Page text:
ILP Institute InsiderJune 23, 2014
Harnessing the Speed of Light
Nicholas Fang pushes the limits of light to improve performance in communication, fabrication, and medical imaging.
The fields of data communication, fabrication and ultrasound imaging share a common challenge when it comes to improving speed and efficiency. That obstacle is light’s diffraction limit. Nicholas Fang thinks his group might have found a solution.
Narrowing the Target
The key element of Fang’s work is his discovery of how to beat the diffraction of light. Since light and sound waves tend to spread out when blocked by an obstacle, images and communication signals can become blurry and muddled. What Fang has discovered in his lab is that by breaking the diffraction barrier, light signals can be sent at 10 times more capacity. This has allowed him to produce results on the sub-nanometer scale, with light as a machining tool providing “a new degree of precision,” he says.
The benefits are two-fold. First, such technology could allow printing electronic circuits using more manageable and less expensive equipment. Currently to produce nanoscale features on computing chips, an extreme UV light source is needed. The investment costs can be in the hundreds of millions of dollars, Fang says. With new, high-resolution optics that can print nanoscale elements on the wafer scale, set up costs can decreases to hundreds of thousands.
Second, the technology also provides the means to print and generate biosensors and scaffolding for tissue growth for something like an artificial liver and artificial tumor models. When it comes to drug and drug therapy, screening would become faster and delivery more precise. The eventual goal, Fang says, is the creation of nano-robots and nano-devices that would be able to flow into the blood stream and not only detect malicious cells at an early stage but also create a long-term self-sustained care system that’s not possible at this point in time.
A Smarter Optical Fabric for Chips
Fang says that he’s particularly excited about the potential to control and deliver a large bundle of light signals for communication over a small area. Increasing the downloading speed of data is nothing new. It’s continually happening, but the ramifications of Fang’s work reach past getting videos on a smartphone in under thirty seconds and work on a much smaller processing level. Now the improvement means that same amount of data can be handled and exchanged across different chips, he says.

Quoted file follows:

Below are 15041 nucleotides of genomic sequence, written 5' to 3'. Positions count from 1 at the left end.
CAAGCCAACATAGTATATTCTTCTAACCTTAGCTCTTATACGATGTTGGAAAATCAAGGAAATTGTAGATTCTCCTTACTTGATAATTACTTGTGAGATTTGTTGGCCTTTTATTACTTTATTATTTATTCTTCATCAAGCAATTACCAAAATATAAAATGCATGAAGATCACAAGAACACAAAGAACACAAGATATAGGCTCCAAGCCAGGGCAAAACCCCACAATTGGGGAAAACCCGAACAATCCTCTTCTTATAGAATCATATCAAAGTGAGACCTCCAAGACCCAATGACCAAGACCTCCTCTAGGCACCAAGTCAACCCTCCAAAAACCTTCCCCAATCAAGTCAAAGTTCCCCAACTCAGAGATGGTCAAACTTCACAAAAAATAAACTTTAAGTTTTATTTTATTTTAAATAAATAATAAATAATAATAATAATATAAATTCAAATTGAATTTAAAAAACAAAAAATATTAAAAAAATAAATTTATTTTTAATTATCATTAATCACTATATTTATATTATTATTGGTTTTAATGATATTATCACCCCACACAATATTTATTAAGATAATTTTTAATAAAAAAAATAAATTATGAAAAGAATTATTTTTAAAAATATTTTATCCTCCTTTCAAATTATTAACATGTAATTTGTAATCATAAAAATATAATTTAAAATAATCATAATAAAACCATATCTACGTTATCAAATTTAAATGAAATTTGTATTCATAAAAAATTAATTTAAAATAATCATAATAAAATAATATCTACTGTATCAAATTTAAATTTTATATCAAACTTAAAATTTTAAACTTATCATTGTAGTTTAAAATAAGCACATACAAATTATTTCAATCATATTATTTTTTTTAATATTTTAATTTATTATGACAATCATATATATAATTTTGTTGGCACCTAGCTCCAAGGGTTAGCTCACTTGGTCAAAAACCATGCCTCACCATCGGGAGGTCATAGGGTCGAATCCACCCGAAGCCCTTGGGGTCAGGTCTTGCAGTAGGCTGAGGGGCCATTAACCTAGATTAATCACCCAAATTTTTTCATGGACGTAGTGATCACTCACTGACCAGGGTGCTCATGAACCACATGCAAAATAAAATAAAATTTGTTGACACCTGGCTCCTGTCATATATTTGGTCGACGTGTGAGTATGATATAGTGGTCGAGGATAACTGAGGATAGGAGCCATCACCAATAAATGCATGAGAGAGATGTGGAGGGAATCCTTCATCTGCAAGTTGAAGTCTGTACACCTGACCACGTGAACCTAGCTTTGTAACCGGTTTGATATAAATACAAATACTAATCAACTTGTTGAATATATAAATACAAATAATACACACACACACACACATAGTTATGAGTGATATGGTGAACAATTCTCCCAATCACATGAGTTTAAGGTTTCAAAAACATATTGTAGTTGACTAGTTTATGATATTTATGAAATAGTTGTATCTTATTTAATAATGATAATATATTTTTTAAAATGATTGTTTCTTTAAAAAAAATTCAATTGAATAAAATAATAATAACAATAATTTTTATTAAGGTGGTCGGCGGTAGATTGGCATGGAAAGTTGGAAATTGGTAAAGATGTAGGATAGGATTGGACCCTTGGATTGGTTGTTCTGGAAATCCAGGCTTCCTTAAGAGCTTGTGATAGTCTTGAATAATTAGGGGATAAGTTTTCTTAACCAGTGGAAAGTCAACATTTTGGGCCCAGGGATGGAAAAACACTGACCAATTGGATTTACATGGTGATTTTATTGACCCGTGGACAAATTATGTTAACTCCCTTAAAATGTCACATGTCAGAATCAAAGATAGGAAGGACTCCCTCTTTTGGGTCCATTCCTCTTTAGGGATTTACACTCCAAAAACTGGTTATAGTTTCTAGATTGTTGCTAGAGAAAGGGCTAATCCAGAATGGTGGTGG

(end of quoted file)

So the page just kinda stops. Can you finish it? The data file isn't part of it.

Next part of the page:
“Our vision is the cell phone will eventually be replaced by wearable devices,” says Fang, noting the existence already of Pebble and Google Glass. By replacing breakable elements with flexible ones, a better user experience will be created by being able to provide a more visual life that’s more transparent, portable and energy efficient, he says.
The hope could lie in transmitting light on chips with graphene. Light itself is a marvelous carrier of information, Fang says, because it’s not limited by bandwidth and signals don’t necessarily interfere with each other. The only problem is that the diffraction limit creates a bottleneck in which close signals can start bending towards each other. Think of a highway with everyone trying to exit at the same place at the same time. To prevent this kind of jamming with information, each signal needs to maintain its own identity.
This is where graphene comes in. The electronic benefits of the carbon-based material are already known, but the optical properties remain untapped. Graphene is 10 times faster optically than electronically and can guide light in a dense and precise way, keeping signals in their own channel, in a sense, making light look like a motorcycle rather than a big van, Fang says. With a reduced size, more signals can be driven in the same field. “We could use graphene as our information highway,” he says.
One big question that remains is how much power is needed to drive each bit, but the potential is that the technology could be used in Intel or IBM chips, increasing the amount of data capacity while decreasing the amount of time to respond to information requests. The end product? A smarter chip, Fang says.
Seeing Cells through the Body
One other project coming out of Fang’s lab takes his knowledge of optics and applies them to acoustics and ultrasound. Being able to generate intense ultrasonic energy would break up specific cells or cell membranes and inject drug particles into them. The challenge, once again, is the diffraction limit. Available medical devices can go down to half a millimeter, but individual cells are in micrometers. The need is to overcome 10 times the lens change in order to treat or cure one particular cell.
Fang says his research holds the possibility; he’s shown to be able to generate a flat lens that can deliver acoustic energy into a tightly focused spot – a healthy cell could be differentiated from a malignant one and therapy could be targeted. A physician collaborator is still needed to build a suitable test that would gain eventual FDA approval, but Fang says that he’s excited about the potential. The device would be more precise – a large fiber bundle wouldn’t be needed to penetrate the body’s tissue – and would only need a fraction of the power that’s currently used. “We do consider this medical ultrasound innovation could be less invasive and it could be less painful for the patients,” he says.